We must tell our children about how this evil was allowed to happen — because so many people succumbed to their darkest instincts, and because so many others stood silent. Let us also tell our children about the Righteous Among the Nations. Among them was Jan Karski, a young Polish Catholic, who witnessed Jews being put on cattle cars, who saw the killings, and who told the truth, all the way to President Roosevelt himself.

Jan Karski passed away more than a decade ago. But today, I’m proud to announce that this spring I will honor him with America’s highest civilian honor — the Presidential Medal of Freedom.

A bit more about Jan Karski, who deserves to have his story told when for years it was not. Karski was a Polish Catholic who was sent early by anti-nazi underground forces to provide undercover information to the Polish government in exile (in Paris and London) and to other governments including the United States. He even provided early information to the allied forces early about the hidden extermination of the Jews in Poland and especially the dismantling of the Warsaw ghetto. Despite his reports which he filed at great person risk of his own life, people still did not believe that this could have been possible and delayed sending help to end the war. His story reveals that the world knew about the extermination of the Jews and either chose not to act or found it too overwhelming to believe that this could actually be happening.

From this interview:

When I brought my report to London, and I was twice in the Warsaw Ghetto and in a concentration camp and saw what happened to Jews in World War I, such a thing never happened in the entire history of the world. There were pogroms, the Inquisition, expulsions, mass murders (Genghis Khan, in Turkey against the Armenians), but never such a phenomenon in a civilized country like Germany where there was conceived a plan by the highest government authority to destroy an entire population. I had this feeling from Eden, and Lord Cranborne (Conservative Party) a dignified man, a very rich man and Lord Selbourne who was very anti-Nazi — what I was telling them I had the feeling that they were thinking that I had exaggerated, they thought that it was anti-Nazi propaganda, they couldn’t believe what was actually happening.

When I came to the United States in 1943, I had a meeting with a Justice of the Supreme Court, Frankfurter, who was a Jew, and he told me at a meeting at the Polish Embassy, “Do you know who I am? Yes. Do you know I am a Jew? Yes. Please tell me what is happening.” After 20 minutes I told him all I saw. He was interested only in what happened to Jews. After 20-25 minutes, a moment of silence, I remember every word — “Mr. Karski, a man like me talking to a man like you, I want to be totally frank — I am unable to believe you.” My ambassador said, “Felix, you don’t mean it. You cannot say such a thing. You cannot call him a liar.” “I did not say he is lying. I am just unable to believe what he told me.” Then he reached out to shake my hand, but I couldn’t.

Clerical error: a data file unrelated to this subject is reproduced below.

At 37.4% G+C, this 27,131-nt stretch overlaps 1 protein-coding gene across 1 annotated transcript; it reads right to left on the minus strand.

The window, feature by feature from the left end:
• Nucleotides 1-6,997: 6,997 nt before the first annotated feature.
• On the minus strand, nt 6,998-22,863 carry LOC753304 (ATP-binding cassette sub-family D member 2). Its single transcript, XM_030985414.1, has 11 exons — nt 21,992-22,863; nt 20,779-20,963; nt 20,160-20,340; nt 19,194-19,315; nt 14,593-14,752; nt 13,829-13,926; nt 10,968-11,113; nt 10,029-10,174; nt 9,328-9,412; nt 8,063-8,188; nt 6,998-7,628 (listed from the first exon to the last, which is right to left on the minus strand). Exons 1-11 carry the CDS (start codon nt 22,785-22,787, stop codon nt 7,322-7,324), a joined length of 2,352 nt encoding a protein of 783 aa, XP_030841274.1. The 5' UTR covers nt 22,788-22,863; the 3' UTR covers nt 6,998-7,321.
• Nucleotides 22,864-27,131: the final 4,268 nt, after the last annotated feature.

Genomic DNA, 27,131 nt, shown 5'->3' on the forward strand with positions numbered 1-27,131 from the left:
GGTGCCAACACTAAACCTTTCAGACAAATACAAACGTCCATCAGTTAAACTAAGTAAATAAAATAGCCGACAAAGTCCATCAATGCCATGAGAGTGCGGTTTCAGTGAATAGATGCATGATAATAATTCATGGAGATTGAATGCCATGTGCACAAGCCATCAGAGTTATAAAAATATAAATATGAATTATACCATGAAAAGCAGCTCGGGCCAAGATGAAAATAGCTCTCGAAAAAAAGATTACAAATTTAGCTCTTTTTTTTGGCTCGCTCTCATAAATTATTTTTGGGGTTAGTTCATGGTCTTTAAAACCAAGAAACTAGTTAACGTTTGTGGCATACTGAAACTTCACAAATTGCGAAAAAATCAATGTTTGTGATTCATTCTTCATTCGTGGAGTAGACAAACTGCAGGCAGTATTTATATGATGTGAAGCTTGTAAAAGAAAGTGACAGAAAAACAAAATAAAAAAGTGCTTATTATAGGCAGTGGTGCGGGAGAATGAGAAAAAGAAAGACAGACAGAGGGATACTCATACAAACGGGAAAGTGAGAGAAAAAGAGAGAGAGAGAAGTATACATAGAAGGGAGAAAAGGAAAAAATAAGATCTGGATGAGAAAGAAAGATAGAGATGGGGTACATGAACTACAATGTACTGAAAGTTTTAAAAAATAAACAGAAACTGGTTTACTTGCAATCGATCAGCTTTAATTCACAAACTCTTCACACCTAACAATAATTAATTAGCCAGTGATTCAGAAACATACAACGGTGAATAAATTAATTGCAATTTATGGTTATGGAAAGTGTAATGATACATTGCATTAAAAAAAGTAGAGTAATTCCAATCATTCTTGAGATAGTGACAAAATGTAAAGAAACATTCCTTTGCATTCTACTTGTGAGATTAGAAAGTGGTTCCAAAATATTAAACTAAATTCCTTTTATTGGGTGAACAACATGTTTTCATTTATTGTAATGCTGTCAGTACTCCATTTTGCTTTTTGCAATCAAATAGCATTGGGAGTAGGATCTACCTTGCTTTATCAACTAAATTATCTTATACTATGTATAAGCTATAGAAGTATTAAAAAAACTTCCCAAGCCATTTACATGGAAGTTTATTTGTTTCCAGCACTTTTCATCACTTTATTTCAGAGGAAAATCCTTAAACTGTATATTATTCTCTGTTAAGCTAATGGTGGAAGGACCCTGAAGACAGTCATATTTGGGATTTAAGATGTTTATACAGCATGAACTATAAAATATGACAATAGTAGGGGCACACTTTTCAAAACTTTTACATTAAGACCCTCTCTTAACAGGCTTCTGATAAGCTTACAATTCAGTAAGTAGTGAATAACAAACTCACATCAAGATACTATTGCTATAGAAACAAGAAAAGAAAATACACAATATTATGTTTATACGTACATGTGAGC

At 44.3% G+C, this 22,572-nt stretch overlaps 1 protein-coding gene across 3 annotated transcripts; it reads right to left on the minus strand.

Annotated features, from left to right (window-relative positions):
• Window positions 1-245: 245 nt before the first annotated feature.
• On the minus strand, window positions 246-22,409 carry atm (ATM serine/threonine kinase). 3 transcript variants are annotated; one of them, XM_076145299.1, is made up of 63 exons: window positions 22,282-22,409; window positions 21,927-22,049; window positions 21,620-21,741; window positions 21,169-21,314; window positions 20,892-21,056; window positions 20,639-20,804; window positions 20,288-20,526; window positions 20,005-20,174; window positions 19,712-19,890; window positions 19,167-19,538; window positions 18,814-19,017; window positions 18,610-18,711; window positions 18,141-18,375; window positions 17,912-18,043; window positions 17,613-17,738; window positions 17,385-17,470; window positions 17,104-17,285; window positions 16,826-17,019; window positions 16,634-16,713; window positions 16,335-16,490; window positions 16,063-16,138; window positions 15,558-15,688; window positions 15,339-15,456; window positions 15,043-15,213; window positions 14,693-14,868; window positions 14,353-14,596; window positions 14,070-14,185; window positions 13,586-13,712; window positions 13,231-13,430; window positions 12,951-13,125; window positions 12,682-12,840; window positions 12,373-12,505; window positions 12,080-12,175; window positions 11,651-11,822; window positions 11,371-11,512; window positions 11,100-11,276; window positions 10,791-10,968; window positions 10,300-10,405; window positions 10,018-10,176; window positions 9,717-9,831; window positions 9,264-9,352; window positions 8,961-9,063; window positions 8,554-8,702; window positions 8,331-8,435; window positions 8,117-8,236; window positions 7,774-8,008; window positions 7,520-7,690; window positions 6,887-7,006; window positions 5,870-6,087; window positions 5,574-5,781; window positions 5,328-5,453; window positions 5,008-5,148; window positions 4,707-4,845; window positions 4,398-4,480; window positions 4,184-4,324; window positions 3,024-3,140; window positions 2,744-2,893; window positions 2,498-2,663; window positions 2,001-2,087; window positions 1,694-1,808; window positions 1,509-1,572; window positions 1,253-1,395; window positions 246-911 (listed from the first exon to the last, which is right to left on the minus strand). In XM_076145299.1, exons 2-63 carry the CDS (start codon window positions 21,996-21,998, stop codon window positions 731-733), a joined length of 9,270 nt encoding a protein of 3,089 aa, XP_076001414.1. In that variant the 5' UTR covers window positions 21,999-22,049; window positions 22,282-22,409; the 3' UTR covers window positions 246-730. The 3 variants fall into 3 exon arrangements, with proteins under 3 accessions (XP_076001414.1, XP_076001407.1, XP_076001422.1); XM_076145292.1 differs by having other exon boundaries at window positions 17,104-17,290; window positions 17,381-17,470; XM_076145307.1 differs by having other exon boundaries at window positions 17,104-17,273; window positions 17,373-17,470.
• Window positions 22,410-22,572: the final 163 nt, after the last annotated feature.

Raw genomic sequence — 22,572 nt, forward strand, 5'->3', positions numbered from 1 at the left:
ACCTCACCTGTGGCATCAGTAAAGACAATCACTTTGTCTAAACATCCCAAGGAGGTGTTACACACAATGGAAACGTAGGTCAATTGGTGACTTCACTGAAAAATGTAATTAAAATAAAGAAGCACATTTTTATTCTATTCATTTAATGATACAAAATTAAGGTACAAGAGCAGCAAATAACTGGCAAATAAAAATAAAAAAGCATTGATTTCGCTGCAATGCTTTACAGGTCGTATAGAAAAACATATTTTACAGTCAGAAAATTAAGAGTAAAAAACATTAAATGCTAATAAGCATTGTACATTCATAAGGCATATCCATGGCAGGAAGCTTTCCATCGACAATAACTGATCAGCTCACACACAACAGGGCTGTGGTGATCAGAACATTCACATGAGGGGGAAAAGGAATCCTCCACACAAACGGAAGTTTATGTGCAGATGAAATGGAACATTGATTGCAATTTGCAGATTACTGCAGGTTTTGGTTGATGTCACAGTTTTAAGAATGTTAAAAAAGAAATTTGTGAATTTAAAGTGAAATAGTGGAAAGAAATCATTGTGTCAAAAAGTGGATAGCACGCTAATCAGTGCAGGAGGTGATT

So, it was difficult to believe for those who were far away. Why, when I now hear, today, when people use the term Holocaust, in many cases I feel offended — “abortion is a Holocaust” or the Armenians suffered a Holocaust — all this is blasphemy, there is no comparison.

Wiesel said it the best, “All nations had victims, but all Jews were victims. ” The word Holocaust cannot be used by any nation. It means the destruction of Jews.

Which is exactly why one should never make comparisons to the Holocaust on any situation that is actually not like the Holocaust and why so many Jews are angry with Bishop Jenky this week. Rightfully so.

Regardless, President Obama is honoring Karski with the highest award given to a civilian. It is only disappointing that Mr. Karski is no longer living to receive it. He went on to work as a Professor at Georgetown for more than 35 years.

I guess President Obama is really anti-life and really, really hates Catholics. He hates us so much that he’ll give a Catholic an award for standing up against the extermination of an entire race of people.